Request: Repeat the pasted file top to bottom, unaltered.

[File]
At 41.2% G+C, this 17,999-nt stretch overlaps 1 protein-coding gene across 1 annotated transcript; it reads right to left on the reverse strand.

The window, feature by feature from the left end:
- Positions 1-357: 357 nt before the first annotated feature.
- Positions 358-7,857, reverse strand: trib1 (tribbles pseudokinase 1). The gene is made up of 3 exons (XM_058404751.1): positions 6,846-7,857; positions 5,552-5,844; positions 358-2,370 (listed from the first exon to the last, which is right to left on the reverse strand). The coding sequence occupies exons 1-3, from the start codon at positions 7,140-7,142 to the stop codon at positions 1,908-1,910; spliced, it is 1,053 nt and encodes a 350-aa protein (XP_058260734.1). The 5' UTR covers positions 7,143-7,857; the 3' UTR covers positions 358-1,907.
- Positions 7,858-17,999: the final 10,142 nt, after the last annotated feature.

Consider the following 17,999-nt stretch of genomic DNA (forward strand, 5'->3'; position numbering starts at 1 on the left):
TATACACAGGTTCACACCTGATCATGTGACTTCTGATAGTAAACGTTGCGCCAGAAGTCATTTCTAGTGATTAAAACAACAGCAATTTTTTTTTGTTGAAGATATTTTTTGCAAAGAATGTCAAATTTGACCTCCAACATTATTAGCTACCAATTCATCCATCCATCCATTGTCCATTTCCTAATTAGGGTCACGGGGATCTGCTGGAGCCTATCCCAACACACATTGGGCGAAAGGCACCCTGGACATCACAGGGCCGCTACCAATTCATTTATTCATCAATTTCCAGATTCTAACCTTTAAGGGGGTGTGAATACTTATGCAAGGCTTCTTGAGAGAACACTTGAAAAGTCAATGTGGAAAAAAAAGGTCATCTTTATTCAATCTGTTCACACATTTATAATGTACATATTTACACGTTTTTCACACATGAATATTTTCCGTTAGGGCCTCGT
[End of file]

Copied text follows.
At 41.2% G+C, this 17,999-nt stretch overlaps 1 protein-coding gene across 1 annotated transcript; it reads right to left on the reverse strand.

The window, feature by feature from the left end:
- Positions 1-357: 357 nt before the first annotated feature.
- Positions 358-7,857, reverse strand: trib1 (tribbles pseudokinase 1). The gene is made up of 3 exons (XM_058404751.1): positions 6,846-7,857; positions 5,552-5,844; positions 358-2,370 (listed from the first exon to the last, which is right to left on the reverse strand). The coding sequence occupies exons 1-3, from the start codon at positions 7,140-7,142 to the stop codon at positions 1,908-1,910; spliced, it is 1,053 nt and encodes a 350-aa protein (XP_058260734.1). The 5' UTR covers positions 7,143-7,857; the 3' UTR covers positions 358-1,907.
- Positions 7,858-17,999: the final 10,142 nt, after the last annotated feature.

Consider the following 17,999-nt stretch of genomic DNA (forward strand, 5'->3'; position numbering starts at 1 on the left):
TATACACAGGTTCACACCTGATCATGTGACTTCTGATAGTAAACGTTGCGCCAGAAGTCATTTCTAGTGATTAAAACAACAGCAATTTTTTTTTGTTGAAGATATTTTTTGCAAAGAATGTCAAATTTGACCTCCAACATTATTAGCTACCAATTCATCCATCCATCCATTGTCCATTTCCTAATTAGGGTCACGGGGATCTGCTGGAGCCTATCCCAACACACATTGGGCGAAAGGCACCCTGGACATCACAGGGCCGCTACCAATTCATTTATTCATCAATTTCCAGATTCTAACCTTTAAGGGGGTGTGAATACTTATGCAAGGCTTCTTGAGAGAACACTTGAAAAGTCAATGTGGAAAAAAAAGGTCATCTTTATTCAATCTGTTCACACATTTATAATGTACATATTTACACGTTTTTCACACATGAATATTTTCCGTTAGGGCCTCGT